It has become increasingly common to hear those on what we may call the conventional right claim that the main threat facing the historic American nation and the American way of life is “socialism.” These warnings have grown with the rise of the so-called Great Reset, ostensibly a broad effort to reduce inequality, cool the planet (i.e., “address climate change”), and cure various social ills, all by decreasing alleged overconsumption. In other words, its mission is to persuade people, at least in the developed West, to accept lower standards of living in order to create a more just and equitable world. Since the conservative mind, not unreasonably, associates lower standards of living with socialism, many conservatives naturally intuit that the Great Reset must somehow be socialist.
I believe this fear is at least partly misplaced and that the warnings it gives rise to, however well-meaning, are counterproductive because they deflect attention from the truer, greater threat: specifically, the cabal of bankers, techies, corporate executives, politicians, senior bureaucrats, academics, and pundits who coalesce around the World Economic Forum and seek to change, reduce, restrict, and homogenize the Western way of life—but only for ordinary people. Their own way of life, along with the wealth and power that define it, they seek to entrench, augment, deepen, and extend.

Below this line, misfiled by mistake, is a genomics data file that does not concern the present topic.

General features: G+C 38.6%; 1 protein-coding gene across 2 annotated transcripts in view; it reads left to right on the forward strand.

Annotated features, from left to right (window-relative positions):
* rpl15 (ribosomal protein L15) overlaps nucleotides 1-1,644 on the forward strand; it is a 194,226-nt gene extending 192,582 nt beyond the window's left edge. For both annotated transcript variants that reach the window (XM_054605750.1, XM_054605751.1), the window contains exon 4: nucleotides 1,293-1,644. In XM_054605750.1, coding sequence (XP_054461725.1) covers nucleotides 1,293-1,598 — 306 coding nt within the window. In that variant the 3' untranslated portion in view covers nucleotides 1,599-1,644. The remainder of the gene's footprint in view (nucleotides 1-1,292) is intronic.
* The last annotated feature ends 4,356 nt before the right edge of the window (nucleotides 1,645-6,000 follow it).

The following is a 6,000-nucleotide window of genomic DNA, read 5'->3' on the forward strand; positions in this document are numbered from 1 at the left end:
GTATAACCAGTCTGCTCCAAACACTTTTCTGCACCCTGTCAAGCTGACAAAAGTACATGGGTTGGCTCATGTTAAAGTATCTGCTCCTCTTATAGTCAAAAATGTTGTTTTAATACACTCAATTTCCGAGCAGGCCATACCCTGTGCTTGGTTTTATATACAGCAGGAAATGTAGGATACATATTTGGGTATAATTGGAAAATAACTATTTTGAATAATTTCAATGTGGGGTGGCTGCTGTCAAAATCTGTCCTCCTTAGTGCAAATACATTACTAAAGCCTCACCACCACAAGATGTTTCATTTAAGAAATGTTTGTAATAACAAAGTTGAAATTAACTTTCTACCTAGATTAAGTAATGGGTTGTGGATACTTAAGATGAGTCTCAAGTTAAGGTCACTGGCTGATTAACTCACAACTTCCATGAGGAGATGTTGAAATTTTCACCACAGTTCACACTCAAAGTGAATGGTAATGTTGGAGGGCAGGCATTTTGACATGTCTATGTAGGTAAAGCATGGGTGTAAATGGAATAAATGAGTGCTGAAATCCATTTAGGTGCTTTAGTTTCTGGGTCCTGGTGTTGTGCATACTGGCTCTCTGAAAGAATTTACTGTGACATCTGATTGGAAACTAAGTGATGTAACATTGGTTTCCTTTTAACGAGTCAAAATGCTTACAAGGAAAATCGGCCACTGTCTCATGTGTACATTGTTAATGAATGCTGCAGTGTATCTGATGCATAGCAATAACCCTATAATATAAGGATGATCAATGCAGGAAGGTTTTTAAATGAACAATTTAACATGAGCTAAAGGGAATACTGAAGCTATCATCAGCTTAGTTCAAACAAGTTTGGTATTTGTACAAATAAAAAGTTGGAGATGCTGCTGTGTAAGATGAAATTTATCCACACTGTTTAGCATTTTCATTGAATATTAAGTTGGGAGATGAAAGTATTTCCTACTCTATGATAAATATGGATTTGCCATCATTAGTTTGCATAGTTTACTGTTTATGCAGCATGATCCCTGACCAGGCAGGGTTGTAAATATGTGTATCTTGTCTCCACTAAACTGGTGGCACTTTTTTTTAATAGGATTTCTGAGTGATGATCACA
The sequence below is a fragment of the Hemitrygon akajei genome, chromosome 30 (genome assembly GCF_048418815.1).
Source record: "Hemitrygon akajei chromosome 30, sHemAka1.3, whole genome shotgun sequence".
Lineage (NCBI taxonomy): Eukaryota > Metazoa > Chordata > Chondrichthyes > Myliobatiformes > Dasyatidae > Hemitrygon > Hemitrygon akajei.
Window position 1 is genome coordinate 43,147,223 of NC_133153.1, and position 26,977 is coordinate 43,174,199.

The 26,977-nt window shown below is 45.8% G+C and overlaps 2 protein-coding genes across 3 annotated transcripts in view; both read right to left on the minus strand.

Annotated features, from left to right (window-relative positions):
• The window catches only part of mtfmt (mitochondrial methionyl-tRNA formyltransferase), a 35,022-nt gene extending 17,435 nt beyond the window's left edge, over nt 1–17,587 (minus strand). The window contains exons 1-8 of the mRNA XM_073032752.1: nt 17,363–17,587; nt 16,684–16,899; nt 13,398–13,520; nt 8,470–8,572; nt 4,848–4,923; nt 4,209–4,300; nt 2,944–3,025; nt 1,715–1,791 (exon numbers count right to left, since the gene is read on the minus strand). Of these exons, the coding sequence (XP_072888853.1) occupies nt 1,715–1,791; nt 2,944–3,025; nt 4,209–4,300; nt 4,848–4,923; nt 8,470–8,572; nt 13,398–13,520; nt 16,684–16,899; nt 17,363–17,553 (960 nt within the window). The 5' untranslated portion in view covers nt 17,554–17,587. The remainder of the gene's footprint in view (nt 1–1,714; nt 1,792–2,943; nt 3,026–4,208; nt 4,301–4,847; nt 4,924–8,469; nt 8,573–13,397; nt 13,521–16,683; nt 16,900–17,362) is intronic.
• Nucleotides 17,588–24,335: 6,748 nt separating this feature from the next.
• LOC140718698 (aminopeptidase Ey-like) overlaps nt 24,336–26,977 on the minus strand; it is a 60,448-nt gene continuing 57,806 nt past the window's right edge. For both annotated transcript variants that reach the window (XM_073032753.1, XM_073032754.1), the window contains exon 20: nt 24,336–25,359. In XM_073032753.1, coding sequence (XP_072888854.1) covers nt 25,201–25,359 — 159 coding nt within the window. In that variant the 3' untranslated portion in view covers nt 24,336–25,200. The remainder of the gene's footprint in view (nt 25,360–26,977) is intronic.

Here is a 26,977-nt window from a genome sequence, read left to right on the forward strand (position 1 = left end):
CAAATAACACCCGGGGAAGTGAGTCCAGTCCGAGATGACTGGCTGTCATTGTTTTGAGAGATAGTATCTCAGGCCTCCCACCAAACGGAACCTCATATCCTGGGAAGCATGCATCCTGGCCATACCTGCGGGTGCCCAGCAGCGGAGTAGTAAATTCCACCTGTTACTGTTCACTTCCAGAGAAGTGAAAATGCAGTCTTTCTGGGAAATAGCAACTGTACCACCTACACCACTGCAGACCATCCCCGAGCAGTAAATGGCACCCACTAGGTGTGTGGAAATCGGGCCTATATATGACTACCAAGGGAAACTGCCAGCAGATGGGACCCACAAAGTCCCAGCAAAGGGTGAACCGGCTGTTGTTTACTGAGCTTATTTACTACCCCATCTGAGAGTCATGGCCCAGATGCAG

This is why a strict or literal definition of socialism—public or government ownership and control of the means of production in order to equalize incomes and wealth across the population—is inapt to our situation. The Great Reset quietly but unmistakably redefines socialism to allow and even promote wealth and power concentration in certain hands. In the decisive sense, then, the West’s present economic system—really, its overarching regime—is the opposite of socialistic.